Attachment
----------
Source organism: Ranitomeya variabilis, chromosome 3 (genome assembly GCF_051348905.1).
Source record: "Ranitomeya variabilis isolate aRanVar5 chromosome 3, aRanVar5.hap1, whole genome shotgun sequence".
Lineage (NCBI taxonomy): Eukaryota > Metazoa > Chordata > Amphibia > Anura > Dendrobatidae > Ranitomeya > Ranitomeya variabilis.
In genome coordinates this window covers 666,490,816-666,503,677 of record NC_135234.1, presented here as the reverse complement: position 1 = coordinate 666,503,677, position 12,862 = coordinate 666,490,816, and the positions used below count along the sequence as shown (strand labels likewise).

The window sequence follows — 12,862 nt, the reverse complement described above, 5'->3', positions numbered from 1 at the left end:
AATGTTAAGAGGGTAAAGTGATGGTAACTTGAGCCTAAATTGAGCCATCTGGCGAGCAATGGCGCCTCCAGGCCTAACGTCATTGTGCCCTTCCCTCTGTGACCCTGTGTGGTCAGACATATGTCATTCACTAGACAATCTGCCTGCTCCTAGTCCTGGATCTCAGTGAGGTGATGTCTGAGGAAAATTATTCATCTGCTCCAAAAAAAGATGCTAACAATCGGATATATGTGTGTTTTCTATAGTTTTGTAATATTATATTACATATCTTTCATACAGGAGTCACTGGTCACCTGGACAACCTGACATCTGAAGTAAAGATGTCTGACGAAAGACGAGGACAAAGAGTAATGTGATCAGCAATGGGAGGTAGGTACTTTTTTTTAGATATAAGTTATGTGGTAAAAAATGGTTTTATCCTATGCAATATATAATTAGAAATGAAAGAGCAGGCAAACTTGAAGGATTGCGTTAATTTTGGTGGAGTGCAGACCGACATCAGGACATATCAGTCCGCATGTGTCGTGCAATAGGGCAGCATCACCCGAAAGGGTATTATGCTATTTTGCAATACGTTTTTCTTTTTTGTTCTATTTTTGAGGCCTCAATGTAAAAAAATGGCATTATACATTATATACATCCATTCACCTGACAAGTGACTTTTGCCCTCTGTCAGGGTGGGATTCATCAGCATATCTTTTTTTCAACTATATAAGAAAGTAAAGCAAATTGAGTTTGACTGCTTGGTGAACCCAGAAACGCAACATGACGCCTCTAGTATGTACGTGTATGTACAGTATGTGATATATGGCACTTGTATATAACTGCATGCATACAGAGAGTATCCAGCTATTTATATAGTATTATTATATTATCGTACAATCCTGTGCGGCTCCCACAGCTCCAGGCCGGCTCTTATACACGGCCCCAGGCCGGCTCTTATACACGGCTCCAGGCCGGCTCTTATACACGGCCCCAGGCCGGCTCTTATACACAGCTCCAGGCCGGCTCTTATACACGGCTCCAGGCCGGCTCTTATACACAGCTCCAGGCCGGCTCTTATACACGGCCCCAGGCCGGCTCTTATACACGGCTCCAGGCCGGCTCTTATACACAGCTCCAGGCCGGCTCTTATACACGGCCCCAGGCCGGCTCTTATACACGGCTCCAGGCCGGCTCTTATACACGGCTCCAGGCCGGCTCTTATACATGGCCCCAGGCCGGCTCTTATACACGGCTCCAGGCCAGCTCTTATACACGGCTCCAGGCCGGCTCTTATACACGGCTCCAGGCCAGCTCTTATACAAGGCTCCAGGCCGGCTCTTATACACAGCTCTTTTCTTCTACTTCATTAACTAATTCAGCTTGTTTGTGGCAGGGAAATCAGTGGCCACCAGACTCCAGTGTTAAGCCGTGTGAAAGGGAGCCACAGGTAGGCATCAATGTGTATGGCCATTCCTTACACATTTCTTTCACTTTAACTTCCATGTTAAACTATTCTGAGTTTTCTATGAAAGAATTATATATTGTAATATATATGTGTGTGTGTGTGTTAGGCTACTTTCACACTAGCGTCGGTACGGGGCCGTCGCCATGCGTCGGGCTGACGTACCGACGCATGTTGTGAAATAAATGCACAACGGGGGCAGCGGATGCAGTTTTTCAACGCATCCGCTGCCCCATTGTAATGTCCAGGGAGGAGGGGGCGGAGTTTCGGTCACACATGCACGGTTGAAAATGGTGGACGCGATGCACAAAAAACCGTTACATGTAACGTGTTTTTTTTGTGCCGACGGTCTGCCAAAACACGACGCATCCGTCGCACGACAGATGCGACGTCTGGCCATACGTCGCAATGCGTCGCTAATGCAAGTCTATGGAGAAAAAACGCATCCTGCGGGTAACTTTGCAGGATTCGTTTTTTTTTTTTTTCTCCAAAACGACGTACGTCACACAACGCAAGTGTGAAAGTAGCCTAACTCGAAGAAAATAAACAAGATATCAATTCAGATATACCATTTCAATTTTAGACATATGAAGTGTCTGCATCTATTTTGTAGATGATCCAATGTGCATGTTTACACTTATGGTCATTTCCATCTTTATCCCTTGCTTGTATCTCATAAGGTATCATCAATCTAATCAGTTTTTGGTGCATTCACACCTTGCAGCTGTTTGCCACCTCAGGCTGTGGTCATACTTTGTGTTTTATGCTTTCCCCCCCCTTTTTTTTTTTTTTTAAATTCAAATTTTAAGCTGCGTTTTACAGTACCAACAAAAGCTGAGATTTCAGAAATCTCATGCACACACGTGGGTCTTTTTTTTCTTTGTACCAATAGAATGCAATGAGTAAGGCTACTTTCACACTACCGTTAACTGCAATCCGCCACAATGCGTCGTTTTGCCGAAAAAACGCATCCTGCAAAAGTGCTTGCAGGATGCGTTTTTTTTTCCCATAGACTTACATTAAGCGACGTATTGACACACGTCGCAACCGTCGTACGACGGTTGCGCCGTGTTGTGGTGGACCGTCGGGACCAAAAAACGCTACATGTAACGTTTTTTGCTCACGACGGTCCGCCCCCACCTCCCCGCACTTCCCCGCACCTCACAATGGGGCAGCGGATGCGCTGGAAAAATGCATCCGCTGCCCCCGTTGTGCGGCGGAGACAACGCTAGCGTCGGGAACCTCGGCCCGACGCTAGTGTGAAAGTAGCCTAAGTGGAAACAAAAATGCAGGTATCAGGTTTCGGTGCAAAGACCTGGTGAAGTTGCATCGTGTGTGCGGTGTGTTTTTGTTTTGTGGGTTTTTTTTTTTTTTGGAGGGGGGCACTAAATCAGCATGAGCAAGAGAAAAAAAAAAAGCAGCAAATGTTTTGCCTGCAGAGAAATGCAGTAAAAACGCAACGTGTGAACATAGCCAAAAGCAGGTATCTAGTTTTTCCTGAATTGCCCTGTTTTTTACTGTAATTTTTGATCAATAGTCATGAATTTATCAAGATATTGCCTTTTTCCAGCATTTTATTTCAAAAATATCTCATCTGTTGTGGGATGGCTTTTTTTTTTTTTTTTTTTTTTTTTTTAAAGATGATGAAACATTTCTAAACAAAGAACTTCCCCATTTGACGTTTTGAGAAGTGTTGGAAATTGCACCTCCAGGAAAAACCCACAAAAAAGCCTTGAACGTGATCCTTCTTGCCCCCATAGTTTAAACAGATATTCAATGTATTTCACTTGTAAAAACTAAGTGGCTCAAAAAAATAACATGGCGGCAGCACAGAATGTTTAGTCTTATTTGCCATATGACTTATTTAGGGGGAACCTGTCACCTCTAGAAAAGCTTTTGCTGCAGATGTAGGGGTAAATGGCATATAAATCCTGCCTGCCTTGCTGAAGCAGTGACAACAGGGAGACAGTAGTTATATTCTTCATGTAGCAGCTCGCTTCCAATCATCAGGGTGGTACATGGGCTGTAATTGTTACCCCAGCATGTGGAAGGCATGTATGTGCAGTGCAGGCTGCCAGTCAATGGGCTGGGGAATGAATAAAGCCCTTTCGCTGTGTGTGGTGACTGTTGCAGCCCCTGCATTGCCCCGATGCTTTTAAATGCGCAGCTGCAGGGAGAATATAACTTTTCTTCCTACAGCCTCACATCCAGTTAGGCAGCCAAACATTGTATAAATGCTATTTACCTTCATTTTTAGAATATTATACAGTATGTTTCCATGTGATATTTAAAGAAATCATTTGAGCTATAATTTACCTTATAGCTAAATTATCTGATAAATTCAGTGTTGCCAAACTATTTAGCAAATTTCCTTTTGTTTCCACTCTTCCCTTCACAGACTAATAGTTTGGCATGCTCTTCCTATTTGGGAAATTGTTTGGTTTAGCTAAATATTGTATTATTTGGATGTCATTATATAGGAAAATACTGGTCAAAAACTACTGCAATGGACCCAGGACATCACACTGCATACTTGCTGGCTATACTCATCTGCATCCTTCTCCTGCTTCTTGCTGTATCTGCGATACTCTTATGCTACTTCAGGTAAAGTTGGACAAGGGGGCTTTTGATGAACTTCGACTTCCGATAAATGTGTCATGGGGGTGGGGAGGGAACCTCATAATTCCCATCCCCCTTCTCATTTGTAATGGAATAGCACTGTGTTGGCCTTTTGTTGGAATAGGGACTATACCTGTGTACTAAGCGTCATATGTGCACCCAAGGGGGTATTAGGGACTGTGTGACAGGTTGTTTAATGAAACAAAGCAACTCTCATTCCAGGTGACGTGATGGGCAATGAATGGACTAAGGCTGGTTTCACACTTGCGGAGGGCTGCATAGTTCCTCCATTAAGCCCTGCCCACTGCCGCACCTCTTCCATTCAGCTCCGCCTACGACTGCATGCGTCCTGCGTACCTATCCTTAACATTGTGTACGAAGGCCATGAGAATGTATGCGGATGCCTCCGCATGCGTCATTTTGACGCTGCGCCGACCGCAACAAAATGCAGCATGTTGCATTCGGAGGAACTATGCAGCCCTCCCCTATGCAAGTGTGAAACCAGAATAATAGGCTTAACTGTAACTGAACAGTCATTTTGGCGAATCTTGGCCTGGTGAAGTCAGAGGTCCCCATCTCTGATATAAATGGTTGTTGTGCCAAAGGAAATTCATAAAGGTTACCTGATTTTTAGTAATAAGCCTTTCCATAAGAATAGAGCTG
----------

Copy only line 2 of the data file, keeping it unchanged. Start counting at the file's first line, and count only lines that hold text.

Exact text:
Source record: "Ranitomeya variabilis isolate aRanVar5 chromosome 3, aRanVar5.hap1, whole genome shotgun sequence".